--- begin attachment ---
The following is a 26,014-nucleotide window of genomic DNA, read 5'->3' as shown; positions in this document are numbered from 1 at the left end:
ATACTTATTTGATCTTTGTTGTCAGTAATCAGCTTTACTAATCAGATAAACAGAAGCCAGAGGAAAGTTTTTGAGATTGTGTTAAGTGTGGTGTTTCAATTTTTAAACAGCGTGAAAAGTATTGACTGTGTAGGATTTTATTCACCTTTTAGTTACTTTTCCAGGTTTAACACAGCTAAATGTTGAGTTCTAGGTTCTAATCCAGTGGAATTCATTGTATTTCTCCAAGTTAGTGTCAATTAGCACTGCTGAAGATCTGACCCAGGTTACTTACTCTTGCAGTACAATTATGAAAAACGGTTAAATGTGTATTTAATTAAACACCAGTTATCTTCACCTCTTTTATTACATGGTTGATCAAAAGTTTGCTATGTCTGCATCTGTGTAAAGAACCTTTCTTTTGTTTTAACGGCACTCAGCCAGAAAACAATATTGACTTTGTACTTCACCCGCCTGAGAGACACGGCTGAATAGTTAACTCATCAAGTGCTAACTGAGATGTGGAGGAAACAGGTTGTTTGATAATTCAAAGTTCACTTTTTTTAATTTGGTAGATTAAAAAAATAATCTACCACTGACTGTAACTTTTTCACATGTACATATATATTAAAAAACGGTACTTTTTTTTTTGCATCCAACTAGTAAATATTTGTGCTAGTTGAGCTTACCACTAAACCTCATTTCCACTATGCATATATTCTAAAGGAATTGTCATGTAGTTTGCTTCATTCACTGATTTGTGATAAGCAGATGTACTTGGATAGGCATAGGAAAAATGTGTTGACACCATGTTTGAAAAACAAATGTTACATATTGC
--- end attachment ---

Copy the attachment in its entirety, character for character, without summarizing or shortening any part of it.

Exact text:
The following is a 26,014-nucleotide window of genomic DNA, read 5'->3' as shown; positions in this document are numbered from 1 at the left end:
ATACTTATTTGATCTTTGTTGTCAGTAATCAGCTTTACTAATCAGATAAACAGAAGCCAGAGGAAAGTTTTTGAGATTGTGTTAAGTGTGGTGTTTCAATTTTTAAACAGCGTGAAAAGTATTGACTGTGTAGGATTTTATTCACCTTTTAGTTACTTTTCCAGGTTTAACACAGCTAAATGTTGAGTTCTAGGTTCTAATCCAGTGGAATTCATTGTATTTCTCCAAGTTAGTGTCAATTAGCACTGCTGAAGATCTGACCCAGGTTACTTACTCTTGCAGTACAATTATGAAAAACGGTTAAATGTGTATTTAATTAAACACCAGTTATCTTCACCTCTTTTATTACATGGTTGATCAAAAGTTTGCTATGTCTGCATCTGTGTAAAGAACCTTTCTTTTGTTTTAACGGCACTCAGCCAGAAAACAATATTGACTTTGTACTTCACCCGCCTGAGAGACACGGCTGAATAGTTAACTCATCAAGTGCTAACTGAGATGTGGAGGAAACAGGTTGTTTGATAATTCAAAGTTCACTTTTTTTAATTTGGTAGATTAAAAAAATAATCTACCACTGACTGTAACTTTTTCACATGTACATATATATTAAAAAACGGTACTTTTTTTTTTGCATCCAACTAGTAAATATTTGTGCTAGTTGAGCTTACCACTAAACCTCATTTCCACTATGCATATATTCTAAAGGAATTGTCATGTAGTTTGCTTCATTCACTGATTTGTGATAAGCAGATGTACTTGGATAGGCATAGGAAAAATGTGTTGACACCATGTTTGAAAAACAAATGTTACATATTGC